New artificial intelligence ASX share rockets 13% on debut

Move over Appen, the new AI player in town went gangbusters on its first day as a public company.

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A medical professional uses a tablet showing a digital image of a human body.

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Investors in at the ground level on a new artificial intelligence ASX share did pretty well for themselves on Friday.

Shares for Artrya Limited (ASX: AYA) listed on the ASX that morning and closed its first day at $1.52.

That’s a handy 12.6% up from its initial public offer issue price of $1.35 per share.

What does Artrya do?

The Perth business develops technology to automate the diagnosis of coronary artery heart disease, which can lead to cardiac arrest.

According to Artrya co-founder and managing director John Barrington, internationally 9 million people die from such disease each year.

“This number is expected to increase over the next few decades, as ageing populations continue to put pressure on health systems,” he said.

“This float will assist the company in pursuing further growth in the US, UK, Canada, and Europe.”

A 10 November supplement to the original IPO prospectus showed that Artrya recently won a tender to be appointed as an artificial intelligence supplier for the National Health Service Shared Business Services (NHS SBS) Framework.

The deal means that Artrya is among a shortlist of pre-approved suppliers that UK public institutions, including 1,250 hospitals, can purchase from.

What’s Artrya’s pipeline?

Artrya’s flagship software product is called Salix, which detects the presence of “vulnerable plaque” within a person’s arteries in roughly 15 minutes.

According to the prospectus, such plaque may rupture and cause heart attacks.

Salix was developed as a collaboration between the University of Western Australia, the Harry Perkins Institute of Medical Research, and the Ottawa Heart Institute.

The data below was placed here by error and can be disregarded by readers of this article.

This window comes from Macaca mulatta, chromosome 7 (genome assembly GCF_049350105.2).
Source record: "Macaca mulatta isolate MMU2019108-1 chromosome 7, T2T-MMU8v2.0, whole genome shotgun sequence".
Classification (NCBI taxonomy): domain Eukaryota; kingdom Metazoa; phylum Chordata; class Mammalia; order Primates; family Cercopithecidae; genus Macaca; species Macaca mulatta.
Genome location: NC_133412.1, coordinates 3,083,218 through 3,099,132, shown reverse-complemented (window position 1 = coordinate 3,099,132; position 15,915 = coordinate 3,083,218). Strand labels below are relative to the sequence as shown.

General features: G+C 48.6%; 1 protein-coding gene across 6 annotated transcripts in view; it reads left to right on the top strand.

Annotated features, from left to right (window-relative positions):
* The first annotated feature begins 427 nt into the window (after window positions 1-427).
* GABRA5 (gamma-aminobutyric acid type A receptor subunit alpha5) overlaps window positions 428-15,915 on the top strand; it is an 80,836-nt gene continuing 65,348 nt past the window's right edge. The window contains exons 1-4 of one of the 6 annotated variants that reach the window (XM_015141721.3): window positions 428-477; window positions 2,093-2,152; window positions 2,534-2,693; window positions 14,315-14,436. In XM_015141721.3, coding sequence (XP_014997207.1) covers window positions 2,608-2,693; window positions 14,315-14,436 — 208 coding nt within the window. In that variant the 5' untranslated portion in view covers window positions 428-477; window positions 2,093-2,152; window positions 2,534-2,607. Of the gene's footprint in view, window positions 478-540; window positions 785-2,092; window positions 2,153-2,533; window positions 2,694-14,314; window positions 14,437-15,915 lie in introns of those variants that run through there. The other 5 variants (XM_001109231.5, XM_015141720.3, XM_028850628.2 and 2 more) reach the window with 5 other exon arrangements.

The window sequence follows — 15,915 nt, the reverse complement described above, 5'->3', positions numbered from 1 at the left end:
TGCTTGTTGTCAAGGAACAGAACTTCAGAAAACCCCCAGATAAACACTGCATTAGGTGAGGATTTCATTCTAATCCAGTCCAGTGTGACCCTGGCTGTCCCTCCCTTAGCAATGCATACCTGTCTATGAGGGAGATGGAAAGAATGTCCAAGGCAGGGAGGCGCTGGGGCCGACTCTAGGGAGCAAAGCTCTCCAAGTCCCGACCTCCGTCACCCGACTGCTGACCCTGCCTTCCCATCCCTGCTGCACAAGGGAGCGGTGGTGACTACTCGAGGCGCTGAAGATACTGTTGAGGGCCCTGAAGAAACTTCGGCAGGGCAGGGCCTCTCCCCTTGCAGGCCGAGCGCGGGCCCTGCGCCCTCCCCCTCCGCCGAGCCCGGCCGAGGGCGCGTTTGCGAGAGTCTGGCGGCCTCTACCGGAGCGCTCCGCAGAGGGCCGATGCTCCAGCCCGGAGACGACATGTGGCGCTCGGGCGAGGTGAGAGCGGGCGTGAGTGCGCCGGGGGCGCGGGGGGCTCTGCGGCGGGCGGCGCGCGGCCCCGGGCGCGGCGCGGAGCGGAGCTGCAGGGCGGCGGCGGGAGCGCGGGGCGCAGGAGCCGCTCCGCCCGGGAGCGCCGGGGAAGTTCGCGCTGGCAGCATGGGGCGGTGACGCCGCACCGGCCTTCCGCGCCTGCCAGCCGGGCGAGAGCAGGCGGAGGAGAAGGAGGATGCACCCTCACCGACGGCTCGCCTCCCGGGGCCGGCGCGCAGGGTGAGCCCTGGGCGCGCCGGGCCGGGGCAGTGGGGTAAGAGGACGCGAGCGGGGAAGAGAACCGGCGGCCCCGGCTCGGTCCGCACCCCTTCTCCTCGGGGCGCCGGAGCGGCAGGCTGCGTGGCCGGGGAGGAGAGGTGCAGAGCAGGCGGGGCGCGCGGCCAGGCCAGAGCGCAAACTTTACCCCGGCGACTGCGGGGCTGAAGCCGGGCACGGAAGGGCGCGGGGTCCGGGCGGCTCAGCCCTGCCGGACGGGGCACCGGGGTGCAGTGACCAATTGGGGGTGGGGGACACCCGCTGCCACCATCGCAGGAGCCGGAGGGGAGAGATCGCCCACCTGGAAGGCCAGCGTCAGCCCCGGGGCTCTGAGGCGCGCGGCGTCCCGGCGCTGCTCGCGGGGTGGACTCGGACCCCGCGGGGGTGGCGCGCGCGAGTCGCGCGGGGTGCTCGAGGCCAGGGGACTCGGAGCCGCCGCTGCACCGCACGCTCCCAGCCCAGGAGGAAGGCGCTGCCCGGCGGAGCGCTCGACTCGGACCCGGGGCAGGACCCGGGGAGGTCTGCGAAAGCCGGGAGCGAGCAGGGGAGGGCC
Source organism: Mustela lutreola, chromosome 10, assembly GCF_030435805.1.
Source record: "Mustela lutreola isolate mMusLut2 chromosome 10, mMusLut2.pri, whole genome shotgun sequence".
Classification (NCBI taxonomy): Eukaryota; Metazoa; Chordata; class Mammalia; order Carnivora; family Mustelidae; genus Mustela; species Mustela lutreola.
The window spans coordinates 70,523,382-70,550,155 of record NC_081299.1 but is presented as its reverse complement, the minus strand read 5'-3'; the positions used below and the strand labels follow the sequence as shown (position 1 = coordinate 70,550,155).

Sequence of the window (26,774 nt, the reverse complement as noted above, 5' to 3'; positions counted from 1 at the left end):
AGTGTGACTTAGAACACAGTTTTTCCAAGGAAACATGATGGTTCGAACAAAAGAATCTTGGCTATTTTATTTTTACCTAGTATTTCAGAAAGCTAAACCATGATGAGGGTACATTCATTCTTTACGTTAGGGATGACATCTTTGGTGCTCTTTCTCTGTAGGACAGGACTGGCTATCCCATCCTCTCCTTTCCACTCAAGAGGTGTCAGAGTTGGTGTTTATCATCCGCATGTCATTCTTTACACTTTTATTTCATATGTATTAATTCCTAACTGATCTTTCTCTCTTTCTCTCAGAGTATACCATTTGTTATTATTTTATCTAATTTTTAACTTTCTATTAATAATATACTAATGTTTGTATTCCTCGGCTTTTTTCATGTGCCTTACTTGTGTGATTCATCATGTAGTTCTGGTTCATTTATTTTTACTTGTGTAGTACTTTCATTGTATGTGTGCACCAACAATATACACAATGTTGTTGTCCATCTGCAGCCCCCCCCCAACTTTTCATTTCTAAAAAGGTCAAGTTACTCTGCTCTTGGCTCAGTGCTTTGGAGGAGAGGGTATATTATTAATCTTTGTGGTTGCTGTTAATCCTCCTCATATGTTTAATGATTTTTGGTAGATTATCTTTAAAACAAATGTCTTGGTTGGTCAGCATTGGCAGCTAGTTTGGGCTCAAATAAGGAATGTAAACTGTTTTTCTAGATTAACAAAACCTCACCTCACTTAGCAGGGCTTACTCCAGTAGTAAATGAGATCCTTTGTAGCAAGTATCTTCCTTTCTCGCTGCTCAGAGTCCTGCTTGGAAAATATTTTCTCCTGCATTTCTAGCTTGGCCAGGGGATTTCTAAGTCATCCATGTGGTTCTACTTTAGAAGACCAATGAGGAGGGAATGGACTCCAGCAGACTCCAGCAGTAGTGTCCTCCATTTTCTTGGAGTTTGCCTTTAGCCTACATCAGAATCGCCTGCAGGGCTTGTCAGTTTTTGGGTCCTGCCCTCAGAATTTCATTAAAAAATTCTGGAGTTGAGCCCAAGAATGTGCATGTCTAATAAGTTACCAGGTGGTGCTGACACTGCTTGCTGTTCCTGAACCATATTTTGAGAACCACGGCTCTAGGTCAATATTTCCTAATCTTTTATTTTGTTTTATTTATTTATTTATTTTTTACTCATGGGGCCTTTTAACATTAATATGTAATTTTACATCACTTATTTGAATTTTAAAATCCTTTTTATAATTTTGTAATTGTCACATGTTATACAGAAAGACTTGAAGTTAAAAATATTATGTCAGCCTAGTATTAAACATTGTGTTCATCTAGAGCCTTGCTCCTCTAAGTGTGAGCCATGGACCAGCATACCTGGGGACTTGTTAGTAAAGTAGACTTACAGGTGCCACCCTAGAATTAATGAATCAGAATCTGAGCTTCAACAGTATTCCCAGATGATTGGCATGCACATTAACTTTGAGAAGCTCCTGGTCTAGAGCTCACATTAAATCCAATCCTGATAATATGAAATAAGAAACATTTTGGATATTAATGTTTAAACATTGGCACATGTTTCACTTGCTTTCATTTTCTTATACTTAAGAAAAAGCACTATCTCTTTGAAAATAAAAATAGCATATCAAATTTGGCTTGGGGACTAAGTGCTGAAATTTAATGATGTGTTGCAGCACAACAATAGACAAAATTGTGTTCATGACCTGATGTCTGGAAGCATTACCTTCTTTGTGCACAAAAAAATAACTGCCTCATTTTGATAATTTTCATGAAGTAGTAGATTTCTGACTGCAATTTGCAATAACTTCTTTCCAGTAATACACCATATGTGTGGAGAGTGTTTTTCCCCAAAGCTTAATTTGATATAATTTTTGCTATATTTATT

The software suite is scheduled for an “unrestricted launch” in Australia early in the new year. Overseas expansion will take place soon after that.

“We are keenly focused on product development and market entry strategies to ensure our shareholders are rewarded for their belief in an innovative Australian business,” said Barrington.

Artrya chair Bernie Ridgeway said in the prospectus that coronary artery disease impacts an estimated 126 million people around the world. 

And the majority will have no warning signs before experiencing a heart attack.

“As the prevalence of CAD rises due to an ageing population, global health systems will have to deal with more CAD cases.”

In November 2020, Salix was added to the Australian Register of Therapeutic Goods (ARTG) as a Class 1 medical device.

Artrya will sell the software in a subscription model.

“This model will help Artrya penetrate the global CCTA and ICA markets because healthcare providers pay no upfront costs to use Salix,” Ridgeway said.

“Artrya believes the software-as-a-service model could deliver annuity revenue and profitable margins for the company.”

Should you invest $1,000 in Artrya right now?

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Motley Fool contributor Tony Yoo has no position in any of the stocks mentioned. The Motley Fool Australia's parent company Motley Fool Holdings Inc. has no position in any of the stocks mentioned. The Motley Fool Australia has no position in any of the stocks mentioned. The Motley Fool has a disclosure policy. This article contains general investment advice only (under AFSL 400691). Authorised by Bruce Jackson.

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